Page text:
Solar panels are traditionally flat, and there’s a problem with that: they can only catch some rays from one angle. If they are to get the maximum amount of sunlight throughout the day, they need to track the sun’s movement in the sky and readjust their positions which, of course, takes electricity. Therefore, the ideal way to generate solar power would be to maximize the usable surface area of the solar panel. MIT power engineering professor Jeffrey Grossman thinks he might have the perfect way to do that.
For inspiration, Grossman looked toward trees: they spread their leaves in every direction to ensure they get as much sunlight as possible. Then he and a graduate student went to work developing a computer program that would use the principles of evolution to “grow” the most efficient solar collectors possible. The results were these strangely beautiful origami-like structures with multiple surfaces.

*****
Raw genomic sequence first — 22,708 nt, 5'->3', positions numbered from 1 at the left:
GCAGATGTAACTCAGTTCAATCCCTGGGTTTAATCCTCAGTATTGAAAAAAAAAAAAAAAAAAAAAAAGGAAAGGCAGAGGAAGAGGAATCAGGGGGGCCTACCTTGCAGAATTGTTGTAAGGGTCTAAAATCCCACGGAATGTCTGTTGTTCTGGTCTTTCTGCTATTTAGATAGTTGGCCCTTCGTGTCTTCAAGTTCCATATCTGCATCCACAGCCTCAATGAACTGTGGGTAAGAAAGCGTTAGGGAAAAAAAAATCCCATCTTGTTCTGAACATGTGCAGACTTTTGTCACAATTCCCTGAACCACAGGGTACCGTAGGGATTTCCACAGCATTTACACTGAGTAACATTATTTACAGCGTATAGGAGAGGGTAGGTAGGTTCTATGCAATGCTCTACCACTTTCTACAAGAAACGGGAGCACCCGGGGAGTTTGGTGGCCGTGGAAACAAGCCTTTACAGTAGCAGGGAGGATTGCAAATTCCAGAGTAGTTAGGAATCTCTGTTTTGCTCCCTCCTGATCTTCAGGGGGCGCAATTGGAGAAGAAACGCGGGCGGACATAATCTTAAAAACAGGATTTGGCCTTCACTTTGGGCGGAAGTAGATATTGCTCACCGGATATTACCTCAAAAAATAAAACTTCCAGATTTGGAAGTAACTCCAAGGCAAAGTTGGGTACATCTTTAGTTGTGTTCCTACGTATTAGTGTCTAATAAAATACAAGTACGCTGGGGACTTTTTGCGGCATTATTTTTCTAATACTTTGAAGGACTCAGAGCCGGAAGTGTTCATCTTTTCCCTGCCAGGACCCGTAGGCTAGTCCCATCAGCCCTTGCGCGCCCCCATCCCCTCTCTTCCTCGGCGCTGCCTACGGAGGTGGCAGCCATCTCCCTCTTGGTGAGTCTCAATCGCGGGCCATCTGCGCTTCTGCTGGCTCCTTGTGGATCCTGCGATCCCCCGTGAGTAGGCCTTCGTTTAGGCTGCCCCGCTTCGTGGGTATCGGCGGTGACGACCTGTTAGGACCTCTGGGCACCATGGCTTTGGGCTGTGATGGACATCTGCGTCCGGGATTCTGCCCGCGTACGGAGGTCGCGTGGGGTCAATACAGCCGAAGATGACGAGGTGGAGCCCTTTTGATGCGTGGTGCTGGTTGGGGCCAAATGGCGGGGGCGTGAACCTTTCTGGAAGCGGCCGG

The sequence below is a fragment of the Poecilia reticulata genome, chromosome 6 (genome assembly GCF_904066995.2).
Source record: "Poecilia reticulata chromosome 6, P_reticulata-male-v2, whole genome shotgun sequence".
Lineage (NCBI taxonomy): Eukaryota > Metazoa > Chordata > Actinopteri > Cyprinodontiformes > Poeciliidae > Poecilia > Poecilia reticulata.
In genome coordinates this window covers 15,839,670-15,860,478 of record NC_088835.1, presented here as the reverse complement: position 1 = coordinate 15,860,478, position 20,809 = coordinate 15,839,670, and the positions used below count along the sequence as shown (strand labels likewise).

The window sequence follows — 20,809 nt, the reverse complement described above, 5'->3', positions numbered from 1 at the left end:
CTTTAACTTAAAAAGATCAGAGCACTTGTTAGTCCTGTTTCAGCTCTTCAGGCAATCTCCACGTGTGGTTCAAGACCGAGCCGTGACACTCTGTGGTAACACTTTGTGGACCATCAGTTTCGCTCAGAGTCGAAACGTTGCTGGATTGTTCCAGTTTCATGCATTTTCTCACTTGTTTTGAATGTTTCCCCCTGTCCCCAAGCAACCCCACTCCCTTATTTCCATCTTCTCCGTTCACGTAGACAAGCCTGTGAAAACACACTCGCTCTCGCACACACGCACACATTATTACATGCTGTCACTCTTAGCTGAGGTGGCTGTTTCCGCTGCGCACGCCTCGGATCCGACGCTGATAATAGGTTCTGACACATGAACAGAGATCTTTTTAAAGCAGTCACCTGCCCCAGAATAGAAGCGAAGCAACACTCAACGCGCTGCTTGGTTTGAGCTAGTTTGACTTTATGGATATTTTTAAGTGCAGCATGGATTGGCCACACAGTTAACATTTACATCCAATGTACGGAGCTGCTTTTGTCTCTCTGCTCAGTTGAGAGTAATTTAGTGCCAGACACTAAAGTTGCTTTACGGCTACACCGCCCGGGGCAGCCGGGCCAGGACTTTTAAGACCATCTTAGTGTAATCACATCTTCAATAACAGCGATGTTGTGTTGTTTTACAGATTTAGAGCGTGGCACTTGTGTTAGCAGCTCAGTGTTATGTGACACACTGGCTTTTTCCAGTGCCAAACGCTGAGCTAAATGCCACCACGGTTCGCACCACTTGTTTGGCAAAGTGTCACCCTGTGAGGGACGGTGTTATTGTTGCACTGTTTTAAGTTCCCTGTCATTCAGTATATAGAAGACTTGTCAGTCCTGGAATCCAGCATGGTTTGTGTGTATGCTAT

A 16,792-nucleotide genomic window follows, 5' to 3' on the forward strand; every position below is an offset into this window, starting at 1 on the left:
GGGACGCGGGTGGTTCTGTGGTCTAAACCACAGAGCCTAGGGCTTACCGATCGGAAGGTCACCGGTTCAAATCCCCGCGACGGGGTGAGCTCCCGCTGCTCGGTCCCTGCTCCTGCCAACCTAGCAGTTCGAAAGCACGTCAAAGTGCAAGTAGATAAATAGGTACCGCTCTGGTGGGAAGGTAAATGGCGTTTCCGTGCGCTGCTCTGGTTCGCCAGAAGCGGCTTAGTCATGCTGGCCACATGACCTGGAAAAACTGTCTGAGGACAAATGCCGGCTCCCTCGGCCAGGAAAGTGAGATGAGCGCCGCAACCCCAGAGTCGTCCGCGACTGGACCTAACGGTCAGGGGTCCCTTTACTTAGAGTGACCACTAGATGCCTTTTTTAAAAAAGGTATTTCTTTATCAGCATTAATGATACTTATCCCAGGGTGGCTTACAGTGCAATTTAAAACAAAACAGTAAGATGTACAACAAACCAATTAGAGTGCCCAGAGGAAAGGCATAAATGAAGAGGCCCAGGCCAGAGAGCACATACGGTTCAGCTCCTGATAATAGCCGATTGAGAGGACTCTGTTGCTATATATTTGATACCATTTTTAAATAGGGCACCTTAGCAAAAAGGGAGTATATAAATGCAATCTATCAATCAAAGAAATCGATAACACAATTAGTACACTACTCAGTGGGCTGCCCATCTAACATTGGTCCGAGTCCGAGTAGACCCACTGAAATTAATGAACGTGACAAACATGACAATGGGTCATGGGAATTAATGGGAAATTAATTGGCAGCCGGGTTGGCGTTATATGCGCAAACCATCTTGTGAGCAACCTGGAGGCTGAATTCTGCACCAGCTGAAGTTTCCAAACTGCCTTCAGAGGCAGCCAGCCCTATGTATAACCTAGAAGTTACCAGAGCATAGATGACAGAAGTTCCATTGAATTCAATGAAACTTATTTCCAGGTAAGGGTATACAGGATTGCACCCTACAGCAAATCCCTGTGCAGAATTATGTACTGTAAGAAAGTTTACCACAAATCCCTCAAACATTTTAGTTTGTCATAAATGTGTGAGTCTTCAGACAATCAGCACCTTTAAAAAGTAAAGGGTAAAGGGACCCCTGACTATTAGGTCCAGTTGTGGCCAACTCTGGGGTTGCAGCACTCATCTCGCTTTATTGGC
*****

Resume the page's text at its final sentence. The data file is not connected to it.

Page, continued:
These folded designs are about two and a half times more efficient than flat solar panels, and they can produce energy throughout the entire day while staying stationary. Some of the shapes created by the program were so complicated that they would be impossible to produce in the physical form, so the team simplified them. Grossman believes that these efficient solar panels could be shipped to their destinations flat, then simply folded out once they’re in place. The team is continuing their research and gearing up to produce a prototype.